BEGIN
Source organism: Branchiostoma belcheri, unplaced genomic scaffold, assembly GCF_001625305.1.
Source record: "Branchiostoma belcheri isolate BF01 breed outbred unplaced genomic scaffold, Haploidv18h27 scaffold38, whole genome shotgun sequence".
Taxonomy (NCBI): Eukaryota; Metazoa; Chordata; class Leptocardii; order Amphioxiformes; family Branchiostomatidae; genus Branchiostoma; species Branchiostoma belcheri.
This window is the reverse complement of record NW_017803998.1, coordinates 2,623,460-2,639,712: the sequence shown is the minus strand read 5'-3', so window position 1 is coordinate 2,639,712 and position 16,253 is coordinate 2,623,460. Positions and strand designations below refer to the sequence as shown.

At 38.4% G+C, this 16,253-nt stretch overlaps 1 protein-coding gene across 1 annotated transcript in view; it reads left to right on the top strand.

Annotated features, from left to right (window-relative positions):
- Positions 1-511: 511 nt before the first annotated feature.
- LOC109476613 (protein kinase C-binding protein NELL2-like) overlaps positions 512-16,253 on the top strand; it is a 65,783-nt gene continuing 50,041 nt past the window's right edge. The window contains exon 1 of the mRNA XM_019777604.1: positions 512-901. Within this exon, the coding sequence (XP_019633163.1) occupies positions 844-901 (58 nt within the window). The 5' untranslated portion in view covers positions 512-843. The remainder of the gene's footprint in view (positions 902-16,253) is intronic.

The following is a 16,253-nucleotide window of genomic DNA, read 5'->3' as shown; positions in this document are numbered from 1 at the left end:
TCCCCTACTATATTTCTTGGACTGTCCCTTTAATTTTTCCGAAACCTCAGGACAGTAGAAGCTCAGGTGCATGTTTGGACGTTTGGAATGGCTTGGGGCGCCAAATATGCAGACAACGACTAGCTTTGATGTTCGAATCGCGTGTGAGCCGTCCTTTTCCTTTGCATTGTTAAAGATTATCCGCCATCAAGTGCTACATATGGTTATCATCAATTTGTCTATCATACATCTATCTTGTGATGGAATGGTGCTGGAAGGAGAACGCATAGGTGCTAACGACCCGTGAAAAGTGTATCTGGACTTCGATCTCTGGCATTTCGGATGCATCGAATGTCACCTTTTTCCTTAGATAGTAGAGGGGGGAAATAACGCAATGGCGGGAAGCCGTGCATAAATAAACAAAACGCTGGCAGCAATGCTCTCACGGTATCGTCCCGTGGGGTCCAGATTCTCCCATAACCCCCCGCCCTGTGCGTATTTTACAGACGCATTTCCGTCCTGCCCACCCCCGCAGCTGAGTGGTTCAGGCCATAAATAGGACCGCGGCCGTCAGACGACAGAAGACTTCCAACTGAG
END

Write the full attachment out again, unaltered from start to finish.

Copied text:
Source organism: Branchiostoma belcheri, unplaced genomic scaffold, assembly GCF_001625305.1.
Source record: "Branchiostoma belcheri isolate BF01 breed outbred unplaced genomic scaffold, Haploidv18h27 scaffold38, whole genome shotgun sequence".
Taxonomy (NCBI): Eukaryota; Metazoa; Chordata; class Leptocardii; order Amphioxiformes; family Branchiostomatidae; genus Branchiostoma; species Branchiostoma belcheri.
This window is the reverse complement of record NW_017803998.1, coordinates 2,623,460-2,639,712: the sequence shown is the minus strand read 5'-3', so window position 1 is coordinate 2,639,712 and position 16,253 is coordinate 2,623,460. Positions and strand designations below refer to the sequence as shown.

At 38.4% G+C, this 16,253-nt stretch overlaps 1 protein-coding gene across 1 annotated transcript in view; it reads left to right on the top strand.

Annotated features, from left to right (window-relative positions):
- Positions 1-511: 511 nt before the first annotated feature.
- LOC109476613 (protein kinase C-binding protein NELL2-like) overlaps positions 512-16,253 on the top strand; it is a 65,783-nt gene continuing 50,041 nt past the window's right edge. The window contains exon 1 of the mRNA XM_019777604.1: positions 512-901. Within this exon, the coding sequence (XP_019633163.1) occupies positions 844-901 (58 nt within the window). The 5' untranslated portion in view covers positions 512-843. The remainder of the gene's footprint in view (positions 902-16,253) is intronic.

The following is a 16,253-nucleotide window of genomic DNA, read 5'->3' as shown; positions in this document are numbered from 1 at the left end:
TCCCCTACTATATTTCTTGGACTGTCCCTTTAATTTTTCCGAAACCTCAGGACAGTAGAAGCTCAGGTGCATGTTTGGACGTTTGGAATGGCTTGGGGCGCCAAATATGCAGACAACGACTAGCTTTGATGTTCGAATCGCGTGTGAGCCGTCCTTTTCCTTTGCATTGTTAAAGATTATCCGCCATCAAGTGCTACATATGGTTATCATCAATTTGTCTATCATACATCTATCTTGTGATGGAATGGTGCTGGAAGGAGAACGCATAGGTGCTAACGACCCGTGAAAAGTGTATCTGGACTTCGATCTCTGGCATTTCGGATGCATCGAATGTCACCTTTTTCCTTAGATAGTAGAGGGGGGAAATAACGCAATGGCGGGAAGCCGTGCATAAATAAACAAAACGCTGGCAGCAATGCTCTCACGGTATCGTCCCGTGGGGTCCAGATTCTCCCATAACCCCCCGCCCTGTGCGTATTTTACAGACGCATTTCCGTCCTGCCCACCCCCGCAGCTGAGTGGTTCAGGCCATAAATAGGACCGCGGCCGTCAGACGACAGAAGACTTCCAACTGAG